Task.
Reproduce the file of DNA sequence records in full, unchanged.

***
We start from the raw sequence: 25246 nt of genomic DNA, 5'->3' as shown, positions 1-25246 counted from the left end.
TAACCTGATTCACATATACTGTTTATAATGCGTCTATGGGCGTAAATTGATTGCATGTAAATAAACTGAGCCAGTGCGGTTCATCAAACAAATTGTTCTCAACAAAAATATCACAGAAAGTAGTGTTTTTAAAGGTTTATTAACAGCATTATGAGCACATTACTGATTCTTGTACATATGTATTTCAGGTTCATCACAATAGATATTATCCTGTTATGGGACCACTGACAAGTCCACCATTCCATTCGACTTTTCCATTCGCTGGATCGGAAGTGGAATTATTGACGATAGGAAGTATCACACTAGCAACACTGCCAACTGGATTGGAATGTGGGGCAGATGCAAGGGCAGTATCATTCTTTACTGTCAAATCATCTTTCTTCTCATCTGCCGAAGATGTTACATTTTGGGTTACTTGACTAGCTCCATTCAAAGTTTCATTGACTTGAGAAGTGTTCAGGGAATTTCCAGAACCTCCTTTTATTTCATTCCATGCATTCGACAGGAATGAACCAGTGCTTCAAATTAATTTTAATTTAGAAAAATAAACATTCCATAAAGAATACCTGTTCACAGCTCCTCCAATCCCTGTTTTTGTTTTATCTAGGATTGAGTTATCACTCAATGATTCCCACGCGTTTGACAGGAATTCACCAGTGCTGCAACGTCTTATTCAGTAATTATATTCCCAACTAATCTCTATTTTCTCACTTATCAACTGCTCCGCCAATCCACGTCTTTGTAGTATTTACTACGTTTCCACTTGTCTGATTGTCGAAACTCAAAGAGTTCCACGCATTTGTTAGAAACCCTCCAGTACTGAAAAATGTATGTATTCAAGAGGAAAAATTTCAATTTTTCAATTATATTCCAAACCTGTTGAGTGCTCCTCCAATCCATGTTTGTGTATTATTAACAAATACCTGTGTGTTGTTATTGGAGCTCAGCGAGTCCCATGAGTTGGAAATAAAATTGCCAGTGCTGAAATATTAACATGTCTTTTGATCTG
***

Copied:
We start from the raw sequence: 25246 nt of genomic DNA, 5'->3' as shown, positions 1-25246 counted from the left end.
TAACCTGATTCACATATACTGTTTATAATGCGTCTATGGGCGTAAATTGATTGCATGTAAATAAACTGAGCCAGTGCGGTTCATCAAACAAATTGTTCTCAACAAAAATATCACAGAAAGTAGTGTTTTTAAAGGTTTATTAACAGCATTATGAGCACATTACTGATTCTTGTACATATGTATTTCAGGTTCATCACAATAGATATTATCCTGTTATGGGACCACTGACAAGTCCACCATTCCATTCGACTTTTCCATTCGCTGGATCGGAAGTGGAATTATTGACGATAGGAAGTATCACACTAGCAACACTGCCAACTGGATTGGAATGTGGGGCAGATGCAAGGGCAGTATCATTCTTTACTGTCAAATCATCTTTCTTCTCATCTGCCGAAGATGTTACATTTTGGGTTACTTGACTAGCTCCATTCAAAGTTTCATTGACTTGAGAAGTGTTCAGGGAATTTCCAGAACCTCCTTTTATTTCATTCCATGCATTCGACAGGAATGAACCAGTGCTTCAAATTAATTTTAATTTAGAAAAATAAACATTCCATAAAGAATACCTGTTCACAGCTCCTCCAATCCCTGTTTTTGTTTTATCTAGGATTGAGTTATCACTCAATGATTCCCACGCGTTTGACAGGAATTCACCAGTGCTGCAACGTCTTATTCAGTAATTATATTCCCAACTAATCTCTATTTTCTCACTTATCAACTGCTCCGCCAATCCACGTCTTTGTAGTATTTACTACGTTTCCACTTGTCTGATTGTCGAAACTCAAAGAGTTCCACGCATTTGTTAGAAACCCTCCAGTACTGAAAAATGTATGTATTCAAGAGGAAAAATTTCAATTTTTCAATTATATTCCAAACCTGTTGAGTGCTCCTCCAATCCATGTTTGTGTATTATTAACAAATACCTGTGTGTTGTTATTGGAGCTCAGCGAGTCCCATGAGTTGGAAATAAAATTGCCAGTGCTGAAATATTAACATGTCTTTTGATCTG